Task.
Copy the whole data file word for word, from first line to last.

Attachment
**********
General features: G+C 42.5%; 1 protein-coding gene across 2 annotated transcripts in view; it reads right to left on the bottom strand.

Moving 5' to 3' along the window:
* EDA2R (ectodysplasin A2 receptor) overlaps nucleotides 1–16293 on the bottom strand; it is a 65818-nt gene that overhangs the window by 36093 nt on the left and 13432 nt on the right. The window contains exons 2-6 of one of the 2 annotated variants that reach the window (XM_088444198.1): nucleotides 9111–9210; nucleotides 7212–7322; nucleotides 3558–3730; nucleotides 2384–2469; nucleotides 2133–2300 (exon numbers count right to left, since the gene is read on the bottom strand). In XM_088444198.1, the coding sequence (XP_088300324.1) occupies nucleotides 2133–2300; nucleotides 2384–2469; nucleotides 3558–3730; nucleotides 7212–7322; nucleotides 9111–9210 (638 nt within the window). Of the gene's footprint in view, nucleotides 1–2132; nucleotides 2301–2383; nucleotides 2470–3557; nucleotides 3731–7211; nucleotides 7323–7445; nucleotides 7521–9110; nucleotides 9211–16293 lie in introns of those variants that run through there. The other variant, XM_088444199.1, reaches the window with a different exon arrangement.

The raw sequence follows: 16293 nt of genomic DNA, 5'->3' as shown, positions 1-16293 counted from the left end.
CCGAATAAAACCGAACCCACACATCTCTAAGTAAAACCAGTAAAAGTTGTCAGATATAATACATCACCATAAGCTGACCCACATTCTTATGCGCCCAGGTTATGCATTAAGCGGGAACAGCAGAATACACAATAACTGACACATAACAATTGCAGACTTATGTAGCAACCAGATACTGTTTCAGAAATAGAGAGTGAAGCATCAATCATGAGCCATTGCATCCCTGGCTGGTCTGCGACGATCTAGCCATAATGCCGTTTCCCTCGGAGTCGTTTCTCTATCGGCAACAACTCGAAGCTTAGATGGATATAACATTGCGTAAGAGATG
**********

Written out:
General features: G+C 42.5%; 1 protein-coding gene across 2 annotated transcripts in view; it reads right to left on the bottom strand.

Moving 5' to 3' along the window:
* EDA2R (ectodysplasin A2 receptor) overlaps nucleotides 1–16293 on the bottom strand; it is a 65818-nt gene that overhangs the window by 36093 nt on the left and 13432 nt on the right. The window contains exons 2-6 of one of the 2 annotated variants that reach the window (XM_088444198.1): nucleotides 9111–9210; nucleotides 7212–7322; nucleotides 3558–3730; nucleotides 2384–2469; nucleotides 2133–2300 (exon numbers count right to left, since the gene is read on the bottom strand). In XM_088444198.1, the coding sequence (XP_088300324.1) occupies nucleotides 2133–2300; nucleotides 2384–2469; nucleotides 3558–3730; nucleotides 7212–7322; nucleotides 9111–9210 (638 nt within the window). Of the gene's footprint in view, nucleotides 1–2132; nucleotides 2301–2383; nucleotides 2470–3557; nucleotides 3731–7211; nucleotides 7323–7445; nucleotides 7521–9110; nucleotides 9211–16293 lie in introns of those variants that run through there. The other variant, XM_088444199.1, reaches the window with a different exon arrangement.

The raw sequence follows: 16293 nt of genomic DNA, 5'->3' as shown, positions 1-16293 counted from the left end.
CCGAATAAAACCGAACCCACACATCTCTAAGTAAAACCAGTAAAAGTTGTCAGATATAATACATCACCATAAGCTGACCCACATTCTTATGCGCCCAGGTTATGCATTAAGCGGGAACAGCAGAATACACAATAACTGACACATAACAATTGCAGACTTATGTAGCAACCAGATACTGTTTCAGAAATAGAGAGTGAAGCATCAATCATGAGCCATTGCATCCCTGGCTGGTCTGCGACGATCTAGCCATAATGCCGTTTCCCTCGGAGTCGTTTCTCTATCGGCAACAACTCGAAGCTTAGATGGATATAACATTGCGTAAGAGATG